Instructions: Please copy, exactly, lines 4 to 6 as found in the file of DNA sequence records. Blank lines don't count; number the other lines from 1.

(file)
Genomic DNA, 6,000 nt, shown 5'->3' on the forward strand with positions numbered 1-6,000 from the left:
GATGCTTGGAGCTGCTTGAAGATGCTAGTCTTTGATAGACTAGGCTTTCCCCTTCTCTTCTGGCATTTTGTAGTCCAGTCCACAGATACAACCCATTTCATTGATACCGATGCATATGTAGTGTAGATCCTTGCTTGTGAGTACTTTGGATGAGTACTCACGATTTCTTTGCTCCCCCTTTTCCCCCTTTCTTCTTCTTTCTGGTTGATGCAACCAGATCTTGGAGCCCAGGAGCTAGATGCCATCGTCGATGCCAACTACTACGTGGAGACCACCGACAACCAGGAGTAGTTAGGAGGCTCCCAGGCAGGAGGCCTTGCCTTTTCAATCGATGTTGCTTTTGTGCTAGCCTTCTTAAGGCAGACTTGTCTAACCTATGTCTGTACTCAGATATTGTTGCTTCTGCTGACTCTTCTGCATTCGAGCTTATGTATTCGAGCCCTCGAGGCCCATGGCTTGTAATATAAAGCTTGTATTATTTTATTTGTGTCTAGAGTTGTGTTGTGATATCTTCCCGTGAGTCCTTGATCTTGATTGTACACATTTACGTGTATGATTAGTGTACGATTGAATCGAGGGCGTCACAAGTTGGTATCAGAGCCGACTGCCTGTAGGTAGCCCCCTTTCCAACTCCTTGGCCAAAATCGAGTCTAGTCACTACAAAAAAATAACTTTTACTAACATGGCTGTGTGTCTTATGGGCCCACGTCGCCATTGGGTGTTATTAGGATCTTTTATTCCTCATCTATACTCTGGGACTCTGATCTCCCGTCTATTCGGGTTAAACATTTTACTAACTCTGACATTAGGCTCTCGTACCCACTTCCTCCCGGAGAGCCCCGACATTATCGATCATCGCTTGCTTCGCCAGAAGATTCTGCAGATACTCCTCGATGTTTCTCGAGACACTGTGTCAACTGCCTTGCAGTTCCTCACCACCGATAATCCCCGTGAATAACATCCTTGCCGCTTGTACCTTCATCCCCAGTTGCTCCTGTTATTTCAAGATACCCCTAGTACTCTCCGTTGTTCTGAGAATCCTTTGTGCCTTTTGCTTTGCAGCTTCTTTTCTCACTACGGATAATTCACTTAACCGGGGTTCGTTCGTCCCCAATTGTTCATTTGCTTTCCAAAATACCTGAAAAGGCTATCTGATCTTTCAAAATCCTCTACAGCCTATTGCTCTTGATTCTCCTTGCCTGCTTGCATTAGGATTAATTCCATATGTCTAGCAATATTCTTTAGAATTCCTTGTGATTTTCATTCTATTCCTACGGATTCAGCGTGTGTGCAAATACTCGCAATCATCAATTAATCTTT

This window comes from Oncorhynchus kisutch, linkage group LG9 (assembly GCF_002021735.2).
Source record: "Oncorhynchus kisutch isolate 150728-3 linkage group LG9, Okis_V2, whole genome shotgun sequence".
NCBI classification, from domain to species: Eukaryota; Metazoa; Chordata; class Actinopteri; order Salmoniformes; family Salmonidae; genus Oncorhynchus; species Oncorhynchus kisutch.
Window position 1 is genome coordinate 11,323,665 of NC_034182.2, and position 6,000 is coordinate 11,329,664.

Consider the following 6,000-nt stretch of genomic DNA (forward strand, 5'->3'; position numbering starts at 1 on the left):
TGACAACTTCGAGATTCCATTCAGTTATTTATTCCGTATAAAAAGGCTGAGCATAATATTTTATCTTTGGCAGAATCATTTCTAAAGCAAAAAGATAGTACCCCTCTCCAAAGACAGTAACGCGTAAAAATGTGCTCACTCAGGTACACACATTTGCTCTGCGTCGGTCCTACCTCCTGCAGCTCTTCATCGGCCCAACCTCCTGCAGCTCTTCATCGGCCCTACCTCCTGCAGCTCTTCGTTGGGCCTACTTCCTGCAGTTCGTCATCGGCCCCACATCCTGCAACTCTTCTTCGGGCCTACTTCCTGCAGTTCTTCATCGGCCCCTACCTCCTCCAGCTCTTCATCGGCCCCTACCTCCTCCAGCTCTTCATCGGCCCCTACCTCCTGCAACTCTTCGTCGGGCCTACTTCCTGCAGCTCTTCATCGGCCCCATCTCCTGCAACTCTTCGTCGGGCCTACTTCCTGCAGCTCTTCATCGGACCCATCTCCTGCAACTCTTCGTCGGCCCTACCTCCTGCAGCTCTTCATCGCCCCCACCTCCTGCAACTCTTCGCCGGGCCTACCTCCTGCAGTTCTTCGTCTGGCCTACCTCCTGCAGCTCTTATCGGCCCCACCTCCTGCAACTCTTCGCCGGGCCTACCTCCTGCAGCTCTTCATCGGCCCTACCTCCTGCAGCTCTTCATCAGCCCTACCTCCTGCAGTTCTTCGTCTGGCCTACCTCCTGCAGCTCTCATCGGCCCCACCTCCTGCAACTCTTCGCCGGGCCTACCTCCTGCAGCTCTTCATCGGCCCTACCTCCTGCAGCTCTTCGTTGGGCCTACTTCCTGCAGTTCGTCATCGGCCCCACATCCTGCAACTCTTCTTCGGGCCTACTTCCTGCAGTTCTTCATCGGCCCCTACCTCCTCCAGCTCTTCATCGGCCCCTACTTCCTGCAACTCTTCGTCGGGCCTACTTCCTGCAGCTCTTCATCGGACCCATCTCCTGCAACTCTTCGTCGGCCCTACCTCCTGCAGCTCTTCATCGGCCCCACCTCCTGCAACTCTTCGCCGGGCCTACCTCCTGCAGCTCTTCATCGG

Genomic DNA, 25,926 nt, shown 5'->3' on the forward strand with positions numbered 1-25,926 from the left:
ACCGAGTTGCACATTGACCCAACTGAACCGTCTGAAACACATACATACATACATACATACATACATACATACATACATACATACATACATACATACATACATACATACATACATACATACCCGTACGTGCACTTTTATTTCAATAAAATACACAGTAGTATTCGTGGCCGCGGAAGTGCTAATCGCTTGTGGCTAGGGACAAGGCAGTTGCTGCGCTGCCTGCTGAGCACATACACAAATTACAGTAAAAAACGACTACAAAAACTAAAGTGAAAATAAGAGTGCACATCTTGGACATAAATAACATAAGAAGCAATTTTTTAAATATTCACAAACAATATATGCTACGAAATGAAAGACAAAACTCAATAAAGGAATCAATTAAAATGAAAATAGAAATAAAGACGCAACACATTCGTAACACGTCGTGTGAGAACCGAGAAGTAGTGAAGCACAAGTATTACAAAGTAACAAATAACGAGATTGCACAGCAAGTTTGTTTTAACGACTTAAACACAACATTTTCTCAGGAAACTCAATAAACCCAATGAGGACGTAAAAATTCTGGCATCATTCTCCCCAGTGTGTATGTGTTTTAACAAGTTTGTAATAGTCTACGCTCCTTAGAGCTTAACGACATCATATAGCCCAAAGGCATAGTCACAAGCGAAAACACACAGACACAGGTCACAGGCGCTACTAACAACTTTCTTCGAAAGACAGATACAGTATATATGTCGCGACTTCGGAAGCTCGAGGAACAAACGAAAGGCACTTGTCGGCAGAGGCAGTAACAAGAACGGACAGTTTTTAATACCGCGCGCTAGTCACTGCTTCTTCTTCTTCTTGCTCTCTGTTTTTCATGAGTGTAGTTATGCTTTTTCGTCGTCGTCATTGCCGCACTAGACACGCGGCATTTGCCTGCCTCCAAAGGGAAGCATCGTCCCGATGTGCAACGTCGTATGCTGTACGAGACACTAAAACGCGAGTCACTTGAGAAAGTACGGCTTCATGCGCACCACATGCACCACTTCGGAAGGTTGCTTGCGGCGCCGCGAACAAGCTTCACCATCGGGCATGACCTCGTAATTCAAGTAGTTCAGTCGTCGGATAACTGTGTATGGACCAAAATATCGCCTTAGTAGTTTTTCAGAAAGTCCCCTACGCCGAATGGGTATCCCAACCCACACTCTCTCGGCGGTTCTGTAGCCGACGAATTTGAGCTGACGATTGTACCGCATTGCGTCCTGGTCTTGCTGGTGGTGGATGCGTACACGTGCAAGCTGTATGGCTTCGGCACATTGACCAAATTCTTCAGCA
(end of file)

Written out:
Source record: "Oncorhynchus kisutch isolate 150728-3 linkage group LG9, Okis_V2, whole genome shotgun sequence".
NCBI classification, from domain to species: Eukaryota; Metazoa; Chordata; class Actinopteri; order Salmoniformes; family Salmonidae; genus Oncorhynchus; species Oncorhynchus kisutch.
Window position 1 is genome coordinate 11,323,665 of NC_034182.2, and position 6,000 is coordinate 11,329,664.